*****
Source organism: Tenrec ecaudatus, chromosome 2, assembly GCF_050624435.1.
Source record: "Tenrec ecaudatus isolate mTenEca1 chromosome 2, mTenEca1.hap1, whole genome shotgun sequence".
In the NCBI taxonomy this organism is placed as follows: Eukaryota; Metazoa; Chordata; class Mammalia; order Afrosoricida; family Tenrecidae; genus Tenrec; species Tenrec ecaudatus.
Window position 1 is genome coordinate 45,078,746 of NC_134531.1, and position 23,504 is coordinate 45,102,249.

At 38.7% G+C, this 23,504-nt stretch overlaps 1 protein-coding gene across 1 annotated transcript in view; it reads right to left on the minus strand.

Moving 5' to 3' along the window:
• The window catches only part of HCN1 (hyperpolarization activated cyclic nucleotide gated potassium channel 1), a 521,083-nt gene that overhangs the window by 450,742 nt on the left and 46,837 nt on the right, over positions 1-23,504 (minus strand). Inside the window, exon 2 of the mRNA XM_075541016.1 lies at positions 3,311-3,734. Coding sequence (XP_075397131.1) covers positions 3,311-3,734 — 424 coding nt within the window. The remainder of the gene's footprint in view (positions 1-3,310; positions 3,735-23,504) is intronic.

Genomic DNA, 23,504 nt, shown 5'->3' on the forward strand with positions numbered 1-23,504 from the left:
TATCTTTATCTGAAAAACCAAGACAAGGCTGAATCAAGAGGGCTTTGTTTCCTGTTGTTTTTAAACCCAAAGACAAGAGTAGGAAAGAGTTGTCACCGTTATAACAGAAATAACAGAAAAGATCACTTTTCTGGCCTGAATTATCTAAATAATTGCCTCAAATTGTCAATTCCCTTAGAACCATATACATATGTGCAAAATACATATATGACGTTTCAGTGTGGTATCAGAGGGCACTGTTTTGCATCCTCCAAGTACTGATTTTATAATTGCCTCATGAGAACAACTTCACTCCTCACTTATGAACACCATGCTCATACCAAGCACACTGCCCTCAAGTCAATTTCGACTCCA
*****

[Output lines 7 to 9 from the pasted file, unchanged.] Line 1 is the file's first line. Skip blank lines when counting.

• The window catches only part of HCN1 (hyperpolarization activated cyclic nucleotide gated potassium channel 1), a 521,083-nt gene that overhangs the window by 450,742 nt on the left and 46,837 nt on the right, over positions 1-23,504 (minus strand). Inside the window, exon 2 of the mRNA XM_075541016.1 lies at positions 3,311-3,734. Coding sequence (XP_075397131.1) covers positions 3,311-3,734 — 424 coding nt within the window. The remainder of the gene's footprint in view (positions 1-3,310; positions 3,735-23,504) is intronic.

Genomic DNA, 23,504 nt, shown 5'->3' on the forward strand with positions numbered 1-23,504 from the left:
TATCTTTATCTGAAAAACCAAGACAAGGCTGAATCAAGAGGGCTTTGTTTCCTGTTGTTTTTAAACCCAAAGACAAGAGTAGGAAAGAGTTGTCACCGTTATAACAGAAATAACAGAAAAGATCACTTTTCTGGCCTGAATTATCTAAATAATTGCCTCAAATTGTCAATTCCCTTAGAACCATATACATATGTGCAAAATACATATATGACGTTTCAGTGTGGTATCAGAGGGCACTGTTTTGCATCCTCCAAGTACTGATTTTATAATTGCCTCATGAGAACAACTTCACTCCTCACTTATGAACACCATGCTCATACCAAGCACACTGCCCTCAAGTCAATTTCGACTCCA